Are you having fun?

Richard Charpentier Notes from Rich, RLC Design 2 Comments

I enjoy ghost towns, and I hope that shows through in every image I take when visiting them.

This weekend I had a conversation with another photographer who popped through the gallery.  We must have talked 45 minutes, and the topic seemed to revolve around 1 key theme.  Getting your photos out there, getting recognized, and making money off of the images.

Well, I have my own personal thoughts on the topic.  And since I’m in the business of creating and selling images, and helping others to recreate their own works, I guess I have some level of expertise.

Everybody’s getting their images out there.  And there are so many amazing photographers that there’s a sea of great images.  Setting yourself apart is not the easiest task.  Frankly, the bulk of my income since starting my business does not come from the sale of my own images.  In my case, print reproduction for painters and other photographers is what feeds me.  My image sales account for a smaller percentage than reproduction work.

Does that mean I shouldn’t focus on my photography?  Not at all.  See, here’s my secret……….

I enjoy taking images of the places I visit.  And I enjoy getting outdoors and wandering into locations that most folks will never see.  With or without the camera I would absolutely still visit ghost towns, the Vermillion Cliffs, the Grand Canyon, and even my back yard, the Granite Dells.  Heck, when I arrived here in Prescott I explored almost every inch of the Dells, and the camera was left behind in the Airstream.

So, when I’m out taking pictures I’m normally having fun.  If someone buys an image or not, I’m still glad I went to a location and saw it for myself.  And I’m glad that I made a record of my time there. When a customer is interested in an image I tell them all about the location, and what a fun time it was.  If they don’t buy, well, they don’t buy.  But nearly 100% of the time they leave wanting to visit that place too.  My image inspired them to investigate places they didn’t know about previously.  That’s pretty powerful, don’t you think?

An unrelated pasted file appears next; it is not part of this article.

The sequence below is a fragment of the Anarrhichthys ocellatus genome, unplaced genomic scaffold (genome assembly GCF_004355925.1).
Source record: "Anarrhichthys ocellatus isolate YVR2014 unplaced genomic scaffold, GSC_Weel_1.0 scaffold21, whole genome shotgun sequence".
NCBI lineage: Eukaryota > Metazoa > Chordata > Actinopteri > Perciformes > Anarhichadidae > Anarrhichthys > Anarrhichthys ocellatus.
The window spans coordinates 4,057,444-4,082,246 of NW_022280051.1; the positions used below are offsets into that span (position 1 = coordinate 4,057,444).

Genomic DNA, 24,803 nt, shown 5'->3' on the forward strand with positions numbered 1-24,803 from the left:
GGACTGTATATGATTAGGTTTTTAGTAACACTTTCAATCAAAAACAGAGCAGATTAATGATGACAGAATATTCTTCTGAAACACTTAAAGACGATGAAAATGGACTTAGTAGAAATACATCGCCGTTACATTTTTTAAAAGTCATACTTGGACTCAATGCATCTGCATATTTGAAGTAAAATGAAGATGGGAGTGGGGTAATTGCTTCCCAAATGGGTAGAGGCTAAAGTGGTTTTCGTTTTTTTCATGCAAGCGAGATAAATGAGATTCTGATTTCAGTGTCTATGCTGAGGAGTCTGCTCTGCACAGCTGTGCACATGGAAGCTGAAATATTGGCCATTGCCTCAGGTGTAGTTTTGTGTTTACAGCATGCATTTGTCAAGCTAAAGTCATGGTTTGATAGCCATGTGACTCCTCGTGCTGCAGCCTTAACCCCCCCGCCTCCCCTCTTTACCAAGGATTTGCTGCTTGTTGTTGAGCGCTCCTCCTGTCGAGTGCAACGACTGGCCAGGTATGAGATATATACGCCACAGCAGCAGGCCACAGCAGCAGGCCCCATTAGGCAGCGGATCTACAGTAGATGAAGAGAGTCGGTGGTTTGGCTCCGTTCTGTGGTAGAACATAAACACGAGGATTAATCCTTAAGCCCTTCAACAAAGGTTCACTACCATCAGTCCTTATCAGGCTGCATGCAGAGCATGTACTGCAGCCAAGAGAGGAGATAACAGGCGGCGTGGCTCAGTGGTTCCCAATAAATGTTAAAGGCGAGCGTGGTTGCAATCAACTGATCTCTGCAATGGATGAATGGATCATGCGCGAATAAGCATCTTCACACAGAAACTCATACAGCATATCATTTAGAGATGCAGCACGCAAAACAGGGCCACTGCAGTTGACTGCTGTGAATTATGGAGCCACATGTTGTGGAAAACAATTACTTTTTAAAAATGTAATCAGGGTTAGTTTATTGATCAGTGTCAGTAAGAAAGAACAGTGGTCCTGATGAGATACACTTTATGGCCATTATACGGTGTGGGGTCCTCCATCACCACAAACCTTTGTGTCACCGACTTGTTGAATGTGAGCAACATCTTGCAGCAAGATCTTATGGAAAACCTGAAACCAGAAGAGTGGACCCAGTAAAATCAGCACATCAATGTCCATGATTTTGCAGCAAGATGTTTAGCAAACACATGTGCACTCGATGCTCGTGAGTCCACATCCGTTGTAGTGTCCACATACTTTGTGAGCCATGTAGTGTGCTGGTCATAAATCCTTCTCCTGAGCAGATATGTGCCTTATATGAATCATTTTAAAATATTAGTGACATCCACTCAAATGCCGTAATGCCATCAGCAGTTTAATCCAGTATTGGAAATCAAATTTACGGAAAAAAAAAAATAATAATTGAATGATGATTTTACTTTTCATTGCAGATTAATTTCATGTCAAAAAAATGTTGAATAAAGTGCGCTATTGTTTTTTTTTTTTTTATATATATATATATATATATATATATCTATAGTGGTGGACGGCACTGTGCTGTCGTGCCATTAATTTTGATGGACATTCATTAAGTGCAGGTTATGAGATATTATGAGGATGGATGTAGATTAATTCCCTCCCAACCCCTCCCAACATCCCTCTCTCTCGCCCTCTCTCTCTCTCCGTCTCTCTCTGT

It's always cool to see if you can present the same exact scene differently! Tons of fun!

And my trips, even the bad ones, are more fun than sitting at a desk.

While you’re pondering how to get your work out there and noticed, think about one more thing.  Ask yourself if you’re enjoying what you do.  I’ll tell you, if you enjoy it that will show through in your final images.  And you might just inspire someone else to follow your foot prints through the dunes!

Comments 2

  1. Fun? Who said this was supposed to be fun? I didn’t get that memo! (Just kidding…) In all seriousness, the day I stop having fun with photography is the day I hang the camera strap up. When it becomes just another task, a chore, or something I dread, I don’t waste my time. That’s what happened with me and computers (I work in IT)…so learned my “fun” lesson the hard way!

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